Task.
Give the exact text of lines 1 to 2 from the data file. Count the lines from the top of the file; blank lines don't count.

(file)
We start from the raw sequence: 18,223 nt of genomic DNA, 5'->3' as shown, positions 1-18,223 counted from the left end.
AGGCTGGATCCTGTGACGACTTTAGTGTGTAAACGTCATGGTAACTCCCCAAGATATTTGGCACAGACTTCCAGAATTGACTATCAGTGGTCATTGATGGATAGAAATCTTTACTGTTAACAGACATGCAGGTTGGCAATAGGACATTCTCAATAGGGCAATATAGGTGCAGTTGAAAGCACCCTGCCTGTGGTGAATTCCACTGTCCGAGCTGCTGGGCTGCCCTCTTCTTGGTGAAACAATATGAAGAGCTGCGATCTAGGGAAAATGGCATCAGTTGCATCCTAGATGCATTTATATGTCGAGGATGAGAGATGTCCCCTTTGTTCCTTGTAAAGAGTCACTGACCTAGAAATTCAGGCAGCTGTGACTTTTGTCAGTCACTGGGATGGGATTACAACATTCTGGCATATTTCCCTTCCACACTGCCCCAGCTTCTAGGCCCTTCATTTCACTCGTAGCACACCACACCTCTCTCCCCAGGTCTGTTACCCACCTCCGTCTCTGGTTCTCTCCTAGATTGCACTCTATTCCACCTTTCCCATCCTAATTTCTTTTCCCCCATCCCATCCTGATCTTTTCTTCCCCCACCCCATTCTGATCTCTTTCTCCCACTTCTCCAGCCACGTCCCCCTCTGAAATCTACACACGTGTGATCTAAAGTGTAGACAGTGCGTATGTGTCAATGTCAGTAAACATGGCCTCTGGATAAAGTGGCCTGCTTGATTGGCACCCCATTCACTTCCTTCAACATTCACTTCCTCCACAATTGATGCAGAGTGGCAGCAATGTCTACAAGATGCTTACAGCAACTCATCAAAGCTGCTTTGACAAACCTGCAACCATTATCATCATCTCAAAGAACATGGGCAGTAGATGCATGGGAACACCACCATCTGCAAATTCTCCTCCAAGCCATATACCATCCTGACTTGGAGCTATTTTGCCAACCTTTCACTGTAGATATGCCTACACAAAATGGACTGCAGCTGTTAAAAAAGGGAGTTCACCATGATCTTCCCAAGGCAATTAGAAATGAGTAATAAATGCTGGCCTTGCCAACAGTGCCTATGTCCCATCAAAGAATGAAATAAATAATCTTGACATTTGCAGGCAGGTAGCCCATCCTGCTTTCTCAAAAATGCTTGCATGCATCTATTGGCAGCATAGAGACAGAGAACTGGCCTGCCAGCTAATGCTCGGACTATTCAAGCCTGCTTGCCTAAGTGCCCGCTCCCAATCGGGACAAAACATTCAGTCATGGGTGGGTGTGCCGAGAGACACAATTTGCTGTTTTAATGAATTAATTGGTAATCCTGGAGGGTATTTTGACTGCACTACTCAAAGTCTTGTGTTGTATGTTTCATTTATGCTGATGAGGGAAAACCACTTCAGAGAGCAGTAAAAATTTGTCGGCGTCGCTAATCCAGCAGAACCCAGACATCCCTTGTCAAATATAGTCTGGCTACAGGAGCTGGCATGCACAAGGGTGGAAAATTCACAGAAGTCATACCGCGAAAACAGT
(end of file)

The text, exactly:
We start from the raw sequence: 18,223 nt of genomic DNA, 5'->3' as shown, positions 1-18,223 counted from the left end.
AGGCTGGATCCTGTGACGACTTTAGTGTGTAAACGTCATGGTAACTCCCCAAGATATTTGGCACAGACTTCCAGAATTGACTATCAGTGGTCATTGATGGATAGAAATCTTTACTGTTAACAGACATGCAGGTTGGCAATAGGACATTCTCAATAGGGCAATATAGGTGCAGTTGAAAGCACCCTGCCTGTGGTGAATTCCACTGTCCGAGCTGCTGGGCTGCCCTCTTCTTGGTGAAACAATATGAAGAGCTGCGATCTAGGGAAAATGGCATCAGTTGCATCCTAGATGCATTTATATGTCGAGGATGAGAGATGTCCCCTTTGTTCCTTGTAAAGAGTCACTGACCTAGAAATTCAGGCAGCTGTGACTTTTGTCAGTCACTGGGATGGGATTACAACATTCTGGCATATTTCCCTTCCACACTGCCCCAGCTTCTAGGCCCTTCATTTCACTCGTAGCACACCACACCTCTCTCCCCAGGTCTGTTACCCACCTCCGTCTCTGGTTCTCTCCTAGATTGCACTCTATTCCACCTTTCCCATCCTAATTTCTTTTCCCCCATCCCATCCTGATCTTTTCTTCCCCCACCCCATTCTGATCTCTTTCTCCCACTTCTCCAGCCACGTCCCCCTCTGAAATCTACACACGTGTGATCTAAAGTGTAGACAGTGCGTATGTGTCAATGTCAGTAAACATGGCCTCTGGATAAAGTGGCCTGCTTGATTGGCACCCCATTCACTTCCTTCAACATTCACTTCCTCCACAATTGATGCAGAGTGGCAGCAATGTCTACAAGATGCTTACAGCAACTCATCAAAGCTGCTTTGACAAACCTGCAACCATTATCATCATCTCAAAGAACATGGGCAGTAGATGCATGGGAACACCACCATCTGCAAATTCTCCTCCAAGCCATATACCATCCTGACTTGGAGCTATTTTGCCAACCTTTCACTGTAGATATGCCTACACAAAATGGACTGCAGCTGTTAAAAAAGGGAGTTCACCATGATCTTCCCAAGGCAATTAGAAATGAGTAATAAATGCTGGCCTTGCCAACAGTGCCTATGTCCCATCAAAGAATGAAATAAATAATCTTGACATTTGCAGGCAGGTAGCCCATCCTGCTTTCTCAAAAATGCTTGCATGCATCTATTGGCAGCATAGAGACAGAGAACTGGCCTGCCAGCTAATGCTCGGACTATTCAAGCCTGCTTGCCTAAGTGCCCGCTCCCAATCGGGACAAAACATTCAGTCATGGGTGGGTGTGCCGAGAGACACAATTTGCTGTTTTAATGAATTAATTGGTAATCCTGGAGGGTATTTTGACTGCACTACTCAAAGTCTTGTGTTGTATGTTTCATTTATGCTGATGAGGGAAAACCACTTCAGAGAGCAGTAAAAATTTGTCGGCGTCGCTAATCCAGCAGAACCCAGACATCCCTTGTCAAATATAGTCTGGCTACAGGAGCTGGCATGCACAAGGGTGGAAAATTCACAGAAGTCATACCGCGAAAACAGT